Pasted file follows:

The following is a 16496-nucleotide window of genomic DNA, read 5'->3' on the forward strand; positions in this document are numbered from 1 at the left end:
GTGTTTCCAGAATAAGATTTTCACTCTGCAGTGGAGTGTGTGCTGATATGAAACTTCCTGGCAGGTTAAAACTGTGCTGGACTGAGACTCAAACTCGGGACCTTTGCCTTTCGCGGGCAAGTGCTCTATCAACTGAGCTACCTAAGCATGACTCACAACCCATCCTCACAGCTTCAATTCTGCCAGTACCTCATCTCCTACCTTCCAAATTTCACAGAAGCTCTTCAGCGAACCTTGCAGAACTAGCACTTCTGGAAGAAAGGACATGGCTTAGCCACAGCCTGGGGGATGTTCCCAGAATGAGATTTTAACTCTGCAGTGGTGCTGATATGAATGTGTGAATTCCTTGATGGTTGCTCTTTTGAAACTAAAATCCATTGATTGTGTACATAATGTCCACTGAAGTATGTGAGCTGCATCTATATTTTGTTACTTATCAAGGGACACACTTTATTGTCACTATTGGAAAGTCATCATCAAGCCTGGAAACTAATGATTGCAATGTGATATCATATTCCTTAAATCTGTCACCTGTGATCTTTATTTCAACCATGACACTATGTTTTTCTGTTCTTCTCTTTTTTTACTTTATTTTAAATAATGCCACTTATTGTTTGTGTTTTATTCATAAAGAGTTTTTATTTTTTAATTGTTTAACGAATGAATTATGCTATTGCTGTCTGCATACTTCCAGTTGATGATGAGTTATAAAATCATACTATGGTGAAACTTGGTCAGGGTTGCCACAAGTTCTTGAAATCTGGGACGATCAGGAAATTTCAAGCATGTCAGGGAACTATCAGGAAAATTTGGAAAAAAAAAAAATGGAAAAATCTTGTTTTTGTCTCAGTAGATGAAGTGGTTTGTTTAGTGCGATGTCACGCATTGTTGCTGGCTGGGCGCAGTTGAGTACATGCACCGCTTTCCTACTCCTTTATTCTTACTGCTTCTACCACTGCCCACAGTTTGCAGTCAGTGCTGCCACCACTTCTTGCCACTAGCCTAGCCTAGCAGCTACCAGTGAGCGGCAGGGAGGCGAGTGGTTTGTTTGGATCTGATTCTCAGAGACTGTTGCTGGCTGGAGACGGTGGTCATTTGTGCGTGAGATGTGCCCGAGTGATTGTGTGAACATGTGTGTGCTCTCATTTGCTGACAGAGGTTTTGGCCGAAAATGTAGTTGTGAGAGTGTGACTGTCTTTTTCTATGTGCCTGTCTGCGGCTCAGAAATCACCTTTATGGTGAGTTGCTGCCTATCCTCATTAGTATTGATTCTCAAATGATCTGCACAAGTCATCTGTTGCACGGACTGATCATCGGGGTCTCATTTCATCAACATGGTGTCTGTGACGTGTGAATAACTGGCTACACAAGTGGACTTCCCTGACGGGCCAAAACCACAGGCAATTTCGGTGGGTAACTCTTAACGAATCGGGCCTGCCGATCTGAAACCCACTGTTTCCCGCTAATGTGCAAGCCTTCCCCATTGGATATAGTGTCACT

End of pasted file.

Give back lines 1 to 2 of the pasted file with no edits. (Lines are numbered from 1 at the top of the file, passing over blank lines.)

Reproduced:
The following is a 16496-nucleotide window of genomic DNA, read 5'->3' on the forward strand; positions in this document are numbered from 1 at the left end:
GTGTTTCCAGAATAAGATTTTCACTCTGCAGTGGAGTGTGTGCTGATATGAAACTTCCTGGCAGGTTAAAACTGTGCTGGACTGAGACTCAAACTCGGGACCTTTGCCTTTCGCGGGCAAGTGCTCTATCAACTGAGCTACCTAAGCATGACTCACAACCCATCCTCACAGCTTCAATTCTGCCAGTACCTCATCTCCTACCTTCCAAATTTCACAGAAGCTCTTCAGCGAACCTTGCAGAACTAGCACTTCTGGAAGAAAGGACATGGCTTAGCCACAGCCTGGGGGATGTTCCCAGAATGAGATTTTAACTCTGCAGTGGTGCTGATATGAATGTGTGAATTCCTTGATGGTTGCTCTTTTGAAACTAAAATCCATTGATTGTGTACATAATGTCCACTGAAGTATGTGAGCTGCATCTATATTTTGTTACTTATCAAGGGACACACTTTATTGTCACTATTGGAAAGTCATCATCAAGCCTGGAAACTAATGATTGCAATGTGATATCATATTCCTTAAATCTGTCACCTGTGATCTTTATTTCAACCATGACACTATGTTTTTCTGTTCTTCTCTTTTTTTACTTTATTTTAAATAATGCCACTTATTGTTTGTGTTTTATTCATAAAGAGTTTTTATTTTTTAATTGTTTAACGAATGAATTATGCTATTGCTGTCTGCATACTTCCAGTTGATGATGAGTTATAAAATCATACTATGGTGAAACTTGGTCAGGGTTGCCACAAGTTCTTGAAATCTGGGACGATCAGGAAATTTCAAGCATGTCAGGGAACTATCAGGAAAATTTGGAAAAAAAAAAAATGGAAAAATCTTGTTTTTGTCTCAGTAGATGAAGTGGTTTGTTTAGTGCGATGTCACGCATTGTTGCTGGCTGGGCGCAGTTGAGTACATGCACCGCTTTCCTACTCCTTTATTCTTACTGCTTCTACCACTGCCCACAGTTTGCAGTCAGTGCTGCCACCACTTCTTGCCACTAGCCTAGCCTAGCAGCTACCAGTGAGCGGCAGGGAGGCGAGTGGTTTGTTTGGATCTGATTCTCAGAGACTGTTGCTGGCTGGAGACGGTGGTCATTTGTGCGTGAGATGTGCCCGAGTGATTGTGTGAACATGTGTGTGCTCTCATTTGCTGACAGAGGTTTTGGCCGAAAATGTAGTTGTGAGAGTGTGACTGTCTTTTTCTATGTGCCTGTCTGCGGCTCAGAAATCACCTTTATGGTGAGTTGCTGCCTATCCTCATTAGTATTGATTCTCAAATGATCTGCACAAGTCATCTGTTGCACGGACTGATCATCGGGGTCTCATTTCATCAACATGGTGTCTGTGACGTGTGAATAACTGGCTACACAAGTGGACTTCCCTGACGGGCCAAAACCACAGGCAATTTCGGTGGGTAACTCTTAACGAATCGGGCCTGCCGATCTGAAACCCACTGTTTCCCGCTAATGTGCAAGCCTTCCCCATTGGATATAGTGTCACT